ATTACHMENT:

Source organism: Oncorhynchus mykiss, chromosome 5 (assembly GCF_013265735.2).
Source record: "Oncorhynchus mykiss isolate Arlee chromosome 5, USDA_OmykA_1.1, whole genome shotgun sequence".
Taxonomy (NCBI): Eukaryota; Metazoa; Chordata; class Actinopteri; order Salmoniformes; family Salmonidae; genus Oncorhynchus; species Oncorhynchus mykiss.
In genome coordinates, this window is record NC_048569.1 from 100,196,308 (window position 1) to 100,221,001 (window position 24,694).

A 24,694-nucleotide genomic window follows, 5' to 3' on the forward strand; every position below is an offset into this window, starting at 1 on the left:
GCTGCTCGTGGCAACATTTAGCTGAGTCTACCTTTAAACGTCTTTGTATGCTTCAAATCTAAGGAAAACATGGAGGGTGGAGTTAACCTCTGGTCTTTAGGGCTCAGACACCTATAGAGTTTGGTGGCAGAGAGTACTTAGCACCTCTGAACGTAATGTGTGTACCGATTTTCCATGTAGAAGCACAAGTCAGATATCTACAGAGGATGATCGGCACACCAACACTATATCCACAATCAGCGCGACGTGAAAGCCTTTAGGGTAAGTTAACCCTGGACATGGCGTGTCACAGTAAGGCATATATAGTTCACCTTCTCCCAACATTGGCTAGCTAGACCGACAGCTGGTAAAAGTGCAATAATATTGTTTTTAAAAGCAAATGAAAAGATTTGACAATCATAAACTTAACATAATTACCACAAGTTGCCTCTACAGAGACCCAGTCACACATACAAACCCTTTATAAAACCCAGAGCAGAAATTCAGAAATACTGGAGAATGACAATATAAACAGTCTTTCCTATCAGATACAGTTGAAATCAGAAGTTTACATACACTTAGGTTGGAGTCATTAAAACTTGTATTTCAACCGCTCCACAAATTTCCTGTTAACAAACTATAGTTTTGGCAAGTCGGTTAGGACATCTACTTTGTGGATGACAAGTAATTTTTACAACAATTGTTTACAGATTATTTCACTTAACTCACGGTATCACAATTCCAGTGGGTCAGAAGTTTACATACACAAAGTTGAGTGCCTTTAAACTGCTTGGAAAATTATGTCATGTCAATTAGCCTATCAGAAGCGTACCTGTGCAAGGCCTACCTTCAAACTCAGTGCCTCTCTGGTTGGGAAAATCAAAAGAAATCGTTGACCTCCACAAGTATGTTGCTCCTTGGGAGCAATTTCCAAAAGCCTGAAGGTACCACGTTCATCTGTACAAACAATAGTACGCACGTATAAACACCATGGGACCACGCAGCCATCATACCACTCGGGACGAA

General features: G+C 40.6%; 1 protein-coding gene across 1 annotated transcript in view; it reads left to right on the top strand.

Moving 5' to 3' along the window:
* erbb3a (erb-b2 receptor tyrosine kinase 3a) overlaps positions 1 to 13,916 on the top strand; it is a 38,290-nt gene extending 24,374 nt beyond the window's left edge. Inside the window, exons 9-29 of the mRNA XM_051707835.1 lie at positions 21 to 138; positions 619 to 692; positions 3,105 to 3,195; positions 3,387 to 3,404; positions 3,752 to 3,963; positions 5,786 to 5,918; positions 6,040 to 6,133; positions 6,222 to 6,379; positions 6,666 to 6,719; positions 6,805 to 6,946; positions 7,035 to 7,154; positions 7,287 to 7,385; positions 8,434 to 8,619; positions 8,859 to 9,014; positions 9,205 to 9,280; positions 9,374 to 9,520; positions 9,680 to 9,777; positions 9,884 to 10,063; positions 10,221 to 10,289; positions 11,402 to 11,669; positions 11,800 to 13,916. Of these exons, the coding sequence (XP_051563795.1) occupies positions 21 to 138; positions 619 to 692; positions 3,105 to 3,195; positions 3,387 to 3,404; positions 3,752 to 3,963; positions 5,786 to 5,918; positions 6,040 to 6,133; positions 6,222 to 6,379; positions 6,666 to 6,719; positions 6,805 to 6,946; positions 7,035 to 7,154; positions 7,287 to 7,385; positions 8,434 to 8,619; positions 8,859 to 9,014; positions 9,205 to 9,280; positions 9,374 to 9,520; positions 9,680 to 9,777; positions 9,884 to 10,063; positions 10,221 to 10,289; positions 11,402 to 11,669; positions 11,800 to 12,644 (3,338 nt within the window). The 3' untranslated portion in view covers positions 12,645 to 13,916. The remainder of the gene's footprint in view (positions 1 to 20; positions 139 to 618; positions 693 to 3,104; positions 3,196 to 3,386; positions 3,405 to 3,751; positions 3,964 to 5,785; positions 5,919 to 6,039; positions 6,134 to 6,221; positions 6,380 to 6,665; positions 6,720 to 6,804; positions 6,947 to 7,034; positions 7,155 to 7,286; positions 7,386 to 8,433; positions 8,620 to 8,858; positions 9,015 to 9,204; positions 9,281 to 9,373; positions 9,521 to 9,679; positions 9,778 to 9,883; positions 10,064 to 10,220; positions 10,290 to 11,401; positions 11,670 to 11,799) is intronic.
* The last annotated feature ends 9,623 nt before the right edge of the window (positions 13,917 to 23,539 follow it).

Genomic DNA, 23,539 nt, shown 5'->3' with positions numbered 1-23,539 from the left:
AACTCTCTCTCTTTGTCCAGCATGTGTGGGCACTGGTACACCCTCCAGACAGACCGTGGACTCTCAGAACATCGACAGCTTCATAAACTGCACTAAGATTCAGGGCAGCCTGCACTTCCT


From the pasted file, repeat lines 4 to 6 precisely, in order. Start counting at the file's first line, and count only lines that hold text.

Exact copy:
In genome coordinates, this window is record NC_048569.1 from 100,196,308 (window position 1) to 100,221,001 (window position 24,694).

A 24,694-nucleotide genomic window follows, 5' to 3' on the forward strand; every position below is an offset into this window, starting at 1 on the left:
GCTGCTCGTGGCAACATTTAGCTGAGTCTACCTTTAAACGTCTTTGTATGCTTCAAATCTAAGGAAAACATGGAGGGTGGAGTTAACCTCTGGTCTTTAGGGCTCAGACACCTATAGAGTTTGGTGGCAGAGAGTACTTAGCACCTCTGAACGTAATGTGTGTACCGATTTTCCATGTAGAAGCACAAGTCAGATATCTACAGAGGATGATCGGCACACCAACACTATATCCACAATCAGCGCGACGTGAAAGCCTTTAGGGTAAGTTAACCCTGGACATGGCGTGTCACAGTAAGGCATATATAGTTCACCTTCTCCCAACATTGGCTAGCTAGACCGACAGCTGGTAAAAGTGCAATAATATTGTTTTTAAAAGCAAATGAAAAGATTTGACAATCATAAACTTAACATAATTACCACAAGTTGCCTCTACAGAGACCCAGTCACACATACAAACCCTTTATAAAACCCAGAGCAGAAATTCAGAAATACTGGAGAATGACAATATAAACAGTCTTTCCTATCAGATACAGTTGAAATCAGAAGTTTACATACACTTAGGTTGGAGTCATTAAAACTTGTATTTCAACCGCTCCACAAATTTCCTGTTAACAAACTATAGTTTTGGCAAGTCGGTTAGGACATCTACTTTGTGGATGACAAGTAATTTTTACAACAATTGTTTACAGATTATTTCACTTAACTCACGGTATCACAATTCCAGTGGGTCAGAAGTTTACATACACAAAGTTGAGTGCCTTTAAACTGCTTGGAAAATTATGTCATGTCAATTAGCCTATCAGAAGCGTACCTGTGCAAGGCCTACCTTCAAACTCAGTGCCTCTCTGGTTGGGAAAATCAAAAGAAATCGTTGACCTCCACAAGTATGTTGCTCCTTGGGAGCAATTTCCAAAAGCCTGAAGGTACCACGTTCATCTGTACAAACAATAGTACGCACGTATAAACACCATGGGACCACGCAGCCATCATACCACTCGGGACGAA